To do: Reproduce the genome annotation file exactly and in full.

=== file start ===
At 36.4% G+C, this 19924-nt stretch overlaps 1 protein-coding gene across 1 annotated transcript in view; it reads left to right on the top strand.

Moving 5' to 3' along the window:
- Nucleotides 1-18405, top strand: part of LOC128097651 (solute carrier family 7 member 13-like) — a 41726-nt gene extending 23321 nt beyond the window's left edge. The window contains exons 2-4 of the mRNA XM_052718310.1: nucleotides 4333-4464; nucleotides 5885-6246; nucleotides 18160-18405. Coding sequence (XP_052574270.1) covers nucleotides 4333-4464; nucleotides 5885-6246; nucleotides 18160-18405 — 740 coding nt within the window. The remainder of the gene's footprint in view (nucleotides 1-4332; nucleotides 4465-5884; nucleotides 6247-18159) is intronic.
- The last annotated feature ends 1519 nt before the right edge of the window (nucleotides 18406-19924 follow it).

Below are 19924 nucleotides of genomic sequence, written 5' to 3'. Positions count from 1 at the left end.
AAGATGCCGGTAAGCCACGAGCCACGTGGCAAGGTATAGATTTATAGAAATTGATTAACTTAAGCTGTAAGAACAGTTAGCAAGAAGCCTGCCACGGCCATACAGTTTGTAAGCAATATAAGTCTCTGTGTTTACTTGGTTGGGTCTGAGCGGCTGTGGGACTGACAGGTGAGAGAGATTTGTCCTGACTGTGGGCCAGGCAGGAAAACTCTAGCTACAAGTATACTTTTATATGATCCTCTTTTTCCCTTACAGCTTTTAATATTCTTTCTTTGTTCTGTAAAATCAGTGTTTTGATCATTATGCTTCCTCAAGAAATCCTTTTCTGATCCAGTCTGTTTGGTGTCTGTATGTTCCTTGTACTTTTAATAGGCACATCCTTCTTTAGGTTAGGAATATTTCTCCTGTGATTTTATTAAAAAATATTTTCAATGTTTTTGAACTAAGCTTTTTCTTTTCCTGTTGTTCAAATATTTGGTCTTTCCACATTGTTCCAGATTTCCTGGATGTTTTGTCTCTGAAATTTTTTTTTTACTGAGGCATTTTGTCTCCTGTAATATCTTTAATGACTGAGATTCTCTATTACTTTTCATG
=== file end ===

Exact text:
At 36.4% G+C, this 19924-nt stretch overlaps 1 protein-coding gene across 1 annotated transcript in view; it reads left to right on the top strand.

Moving 5' to 3' along the window:
- Nucleotides 1-18405, top strand: part of LOC128097651 (solute carrier family 7 member 13-like) — a 41726-nt gene extending 23321 nt beyond the window's left edge. The window contains exons 2-4 of the mRNA XM_052718310.1: nucleotides 4333-4464; nucleotides 5885-6246; nucleotides 18160-18405. Coding sequence (XP_052574270.1) covers nucleotides 4333-4464; nucleotides 5885-6246; nucleotides 18160-18405 — 740 coding nt within the window. The remainder of the gene's footprint in view (nucleotides 1-4332; nucleotides 4465-5884; nucleotides 6247-18159) is intronic.
- The last annotated feature ends 1519 nt before the right edge of the window (nucleotides 18406-19924 follow it).

Below are 19924 nucleotides of genomic sequence, written 5' to 3'. Positions count from 1 at the left end.
AAGATGCCGGTAAGCCACGAGCCACGTGGCAAGGTATAGATTTATAGAAATTGATTAACTTAAGCTGTAAGAACAGTTAGCAAGAAGCCTGCCACGGCCATACAGTTTGTAAGCAATATAAGTCTCTGTGTTTACTTGGTTGGGTCTGAGCGGCTGTGGGACTGACAGGTGAGAGAGATTTGTCCTGACTGTGGGCCAGGCAGGAAAACTCTAGCTACAAGTATACTTTTATATGATCCTCTTTTTCCCTTACAGCTTTTAATATTCTTTCTTTGTTCTGTAAAATCAGTGTTTTGATCATTATGCTTCCTCAAGAAATCCTTTTCTGATCCAGTCTGTTTGGTGTCTGTATGTTCCTTGTACTTTTAATAGGCACATCCTTCTTTAGGTTAGGAATATTTCTCCTGTGATTTTATTAAAAAATATTTTCAATGTTTTTGAACTAAGCTTTTTCTTTTCCTGTTGTTCAAATATTTGGTCTTTCCACATTGTTCCAGATTTCCTGGATGTTTTGTCTCTGAAATTTTTTTTTTACTGAGGCATTTTGTCTCCTGTAATATCTTTAATGACTGAGATTCTCTATTACTTTTCATG